The primary conclusion of our argument is that the issues surrounding the forceful protection of heritage are far more morally complex than Weiss and Connelly, and those working on heritage more widely, acknowledge. In particular, one cannot simply apply a framework designed to prevent physical harms to people and their private property to the protection of heritage. The protection of heritage raises difficult philosophical questions about value, proportionality, individual liability to harm, and collateral damage with which any proposal for heritage protection must seriously engage.
Part of our aim has been to disentangle two types of justification for heritage protection. Extrinsic justifications hold that protecting heritage is a means of achieving some other valuable goal, such as preventing genocide or terrorism. Intrinsic justifications focus instead on the value of heritage itself, citing the role of heritage in making people’s lives go well. We noted that Weiss and Connelly conflate these justifications. Their proposal is that one might intervene militarily to protect heritage for its own sake, even in the absence of threats of genocide, yet they offer no account of the permissibility of harming people for the sake of heritage.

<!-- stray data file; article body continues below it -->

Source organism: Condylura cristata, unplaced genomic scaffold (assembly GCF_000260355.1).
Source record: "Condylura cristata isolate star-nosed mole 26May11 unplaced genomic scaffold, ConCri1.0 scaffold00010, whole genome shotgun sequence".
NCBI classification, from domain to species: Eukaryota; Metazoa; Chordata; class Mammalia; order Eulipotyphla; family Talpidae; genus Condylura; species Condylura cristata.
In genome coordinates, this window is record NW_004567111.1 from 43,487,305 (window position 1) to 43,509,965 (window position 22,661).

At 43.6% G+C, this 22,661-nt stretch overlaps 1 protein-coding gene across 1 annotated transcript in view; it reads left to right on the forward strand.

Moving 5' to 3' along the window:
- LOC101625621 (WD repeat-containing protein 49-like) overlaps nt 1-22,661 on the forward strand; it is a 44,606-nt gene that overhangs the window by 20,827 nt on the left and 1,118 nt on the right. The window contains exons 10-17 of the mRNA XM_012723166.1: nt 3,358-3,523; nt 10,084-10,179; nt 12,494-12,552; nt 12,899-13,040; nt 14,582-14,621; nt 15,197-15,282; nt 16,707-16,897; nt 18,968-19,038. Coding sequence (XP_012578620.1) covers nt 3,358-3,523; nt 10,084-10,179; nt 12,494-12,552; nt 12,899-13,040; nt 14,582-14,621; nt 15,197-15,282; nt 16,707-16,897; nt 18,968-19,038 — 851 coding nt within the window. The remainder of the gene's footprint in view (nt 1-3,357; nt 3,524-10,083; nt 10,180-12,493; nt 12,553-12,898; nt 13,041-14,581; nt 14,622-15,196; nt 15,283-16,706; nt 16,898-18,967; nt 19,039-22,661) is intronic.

A further goal, then, has been to identify the kinds of moral claims such an account would need to defend. Foremost among these is the claim that a person can be liable to harm for the sake of heritage, the truth of which requires showing that one can meaningfully compare damage to heritage to harms to people. We noted that if one can indeed make such comparisons, they plausibly also permit the harming of innocent people for the sake of heritage—and, indeed, that Weiss and Connelly’s proposal requires that it is permissible to inflict such harms. One cannot wage military interventions without imposing substantial risks of serious harm on bystanders. But one must then show not that defense of heritage in general permits the imposing of substantial risks of serious harm. Rather, one must show that defending this site in particular justifies imposing such risks on those living in proximity to it. The degree of permissible collateral harms will not obviously correlate with the value attributed to a site by the international community.